Controversy, Ethics, and Bull Running: Why I ran with the bulls, why you may not

In travel, just as in life, one has to make choices. Last week I chose to run with the bulls in Pamplona, Spain. You may think that doing so makes me crazy… and cruel.  Because while bull running and bullfighting have their roots in Spain, their continued existence also make them a controversial part of Spanish tradition.

You may think that I am a bad person for participating in an event that many consider tortuous and barbaric, and if so, that’s okay.  Because here’s the truth: the bulls that run every morning during the 10-day San Fermin festival are goners by nightfall. Six of the 15 bulls that run are set to spar with a matador in the bull ring at 6:30 in the afternoon, until only the matador is left standing.

I knew all this and my girl crew and I did it anyway. Why?

pamplona bull run 2

There was the selfish reason: Yes, I wanted to test my mettle and push my personal limits by doing something as unthinkable and fear-inducing as running amongst a herd of  wild bulls.

And there was the selfless reason: Yes, I wanted to show other female travellers that they, too, could engage in such a potentially dangerous, daunting, male-dominated task- and that they could do it smartly and safely.

But there’s also something else. Something I was unable to verbalize or articulate before I arrived in Pamplona.

In brief: I am someone who longs to witness, experience, and understand the culture of “the other”.

Bullfighting and bull running are a significant and important part of Spain’s culture.  Tourists may flock to San Fermin, but the event is still inherently and overwhelmingly Spanish.

It is their culture and tradition and as a traveller and an observer, I respect it. I also, selfishly again, want to indulge in it first-hand, bite into it and taste with all my senses like I would a ripe fruit. As such, I don’t judge them, at least not until being there, seeing it, feeling it for myself.

Also, I’m not going to be a hypocrite.  I eat beef and a whole host of other animals that are mass-produced and mistreated before they make it on to my plate.  I use makeup and hair products that have been tested on defenseless animals, wear leather shoes made of cowhide, scarves made of rabbit fur, and gloves made of lambskin (all of which are often produced via brutal, disgusting methods). Flat out: my current practices indicate that I’m not particularly fussed about animal welfare.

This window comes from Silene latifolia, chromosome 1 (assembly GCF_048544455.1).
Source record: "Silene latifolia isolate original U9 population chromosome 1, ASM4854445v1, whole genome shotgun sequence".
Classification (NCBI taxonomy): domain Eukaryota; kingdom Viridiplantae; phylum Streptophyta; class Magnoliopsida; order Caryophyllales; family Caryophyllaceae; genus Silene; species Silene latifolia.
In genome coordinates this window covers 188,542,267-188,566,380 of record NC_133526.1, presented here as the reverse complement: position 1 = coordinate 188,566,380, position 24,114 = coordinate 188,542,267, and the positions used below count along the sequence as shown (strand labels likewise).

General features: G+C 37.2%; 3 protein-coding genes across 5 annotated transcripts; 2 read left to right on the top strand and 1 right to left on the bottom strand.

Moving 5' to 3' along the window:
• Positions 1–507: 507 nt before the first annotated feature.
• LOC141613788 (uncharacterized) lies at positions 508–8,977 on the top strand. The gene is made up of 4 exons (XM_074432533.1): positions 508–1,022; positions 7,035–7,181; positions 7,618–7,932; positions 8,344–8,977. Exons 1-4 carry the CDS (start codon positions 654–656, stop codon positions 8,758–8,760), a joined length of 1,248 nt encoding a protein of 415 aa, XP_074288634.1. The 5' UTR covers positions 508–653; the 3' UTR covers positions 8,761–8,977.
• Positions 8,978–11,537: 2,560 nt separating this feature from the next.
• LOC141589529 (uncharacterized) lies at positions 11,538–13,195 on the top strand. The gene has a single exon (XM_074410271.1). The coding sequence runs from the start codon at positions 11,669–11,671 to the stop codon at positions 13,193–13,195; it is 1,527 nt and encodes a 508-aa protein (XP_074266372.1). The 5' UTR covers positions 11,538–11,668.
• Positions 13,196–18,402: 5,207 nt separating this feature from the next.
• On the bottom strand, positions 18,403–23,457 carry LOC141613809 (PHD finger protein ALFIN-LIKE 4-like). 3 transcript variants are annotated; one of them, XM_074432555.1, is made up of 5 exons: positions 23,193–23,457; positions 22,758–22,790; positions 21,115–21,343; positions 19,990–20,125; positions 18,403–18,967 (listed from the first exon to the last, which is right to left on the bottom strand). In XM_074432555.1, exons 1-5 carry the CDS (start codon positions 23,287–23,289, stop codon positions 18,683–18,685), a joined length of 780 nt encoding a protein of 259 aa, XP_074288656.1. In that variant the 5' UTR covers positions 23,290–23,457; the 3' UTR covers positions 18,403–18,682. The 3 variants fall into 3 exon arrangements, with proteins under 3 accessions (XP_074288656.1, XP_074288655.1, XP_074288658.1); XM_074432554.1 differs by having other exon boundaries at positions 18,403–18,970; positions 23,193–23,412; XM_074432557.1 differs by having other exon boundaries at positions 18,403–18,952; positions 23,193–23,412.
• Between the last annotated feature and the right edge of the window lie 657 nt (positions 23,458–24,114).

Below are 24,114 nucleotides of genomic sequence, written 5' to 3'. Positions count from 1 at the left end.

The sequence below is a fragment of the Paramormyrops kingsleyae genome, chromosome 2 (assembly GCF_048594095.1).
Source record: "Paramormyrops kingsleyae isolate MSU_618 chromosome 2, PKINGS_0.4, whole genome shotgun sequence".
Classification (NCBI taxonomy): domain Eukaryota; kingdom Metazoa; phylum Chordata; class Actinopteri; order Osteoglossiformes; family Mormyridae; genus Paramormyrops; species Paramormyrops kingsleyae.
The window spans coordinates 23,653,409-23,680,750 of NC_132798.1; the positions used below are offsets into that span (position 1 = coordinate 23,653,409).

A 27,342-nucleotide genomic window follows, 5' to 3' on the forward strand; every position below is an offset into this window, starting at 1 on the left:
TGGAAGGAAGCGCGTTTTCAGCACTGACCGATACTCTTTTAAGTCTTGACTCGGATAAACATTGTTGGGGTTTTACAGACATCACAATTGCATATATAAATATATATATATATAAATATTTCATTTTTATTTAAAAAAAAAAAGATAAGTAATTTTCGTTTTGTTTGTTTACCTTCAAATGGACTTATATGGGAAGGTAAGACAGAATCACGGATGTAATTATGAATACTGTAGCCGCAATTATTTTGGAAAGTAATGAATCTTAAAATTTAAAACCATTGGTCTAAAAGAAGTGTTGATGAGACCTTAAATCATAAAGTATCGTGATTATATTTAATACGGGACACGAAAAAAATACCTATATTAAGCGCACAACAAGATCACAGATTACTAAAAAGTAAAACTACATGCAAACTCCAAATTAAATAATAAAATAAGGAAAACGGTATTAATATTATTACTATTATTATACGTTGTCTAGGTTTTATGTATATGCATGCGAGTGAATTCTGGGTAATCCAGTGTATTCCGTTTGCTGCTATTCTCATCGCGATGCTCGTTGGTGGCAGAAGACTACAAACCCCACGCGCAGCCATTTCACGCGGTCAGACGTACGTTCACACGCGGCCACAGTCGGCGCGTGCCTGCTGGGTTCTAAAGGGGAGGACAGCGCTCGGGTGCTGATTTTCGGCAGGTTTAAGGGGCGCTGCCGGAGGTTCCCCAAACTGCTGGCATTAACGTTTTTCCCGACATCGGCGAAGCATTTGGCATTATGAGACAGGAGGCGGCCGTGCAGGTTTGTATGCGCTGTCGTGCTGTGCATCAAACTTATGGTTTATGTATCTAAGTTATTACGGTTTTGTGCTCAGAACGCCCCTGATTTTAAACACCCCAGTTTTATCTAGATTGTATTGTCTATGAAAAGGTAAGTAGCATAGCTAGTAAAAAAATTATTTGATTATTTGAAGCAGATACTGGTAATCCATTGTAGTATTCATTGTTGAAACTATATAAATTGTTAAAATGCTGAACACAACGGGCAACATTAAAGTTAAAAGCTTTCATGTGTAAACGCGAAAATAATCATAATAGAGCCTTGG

I’m simplifying the issue, of course, but the result remains the same: I chose to run with the bulls last week. And for the record, as terrifying, brutal, and mentally exhausting as it was, and as heartless as it may be to say it, I enjoyed the experience. But I’m torn.

This is not a justification, but an explanation that will hopefully encourage examination and reflection on where we draw the line when it comes to animal cruelty.  Because I would imagine that not many of us are free from reproach. I would love to hear your thoughts on the issue.

Where do you stand when it comes to animal cruelty, bullfighting/bull running, and social responsibility?  Do you think that culture, tradition, and necessity/practicality override animal rights?

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  • Reply
    July 18, 2012 at 10:24 pm

    I’m currently in fits about all things ethical and socially responsible. I wanted to get a wedding band with a black diamond, but then I wonder how I can live with myself for buying diamonds? Can I? And if I consider that and then get the diamond anyway, what does that say about me?

    I don’t eat meat – and I make sure that if IC does it’s organic and free range…but does that make your choice wrong? of course not.

    • Reply
      July 19, 2012 at 7:53 am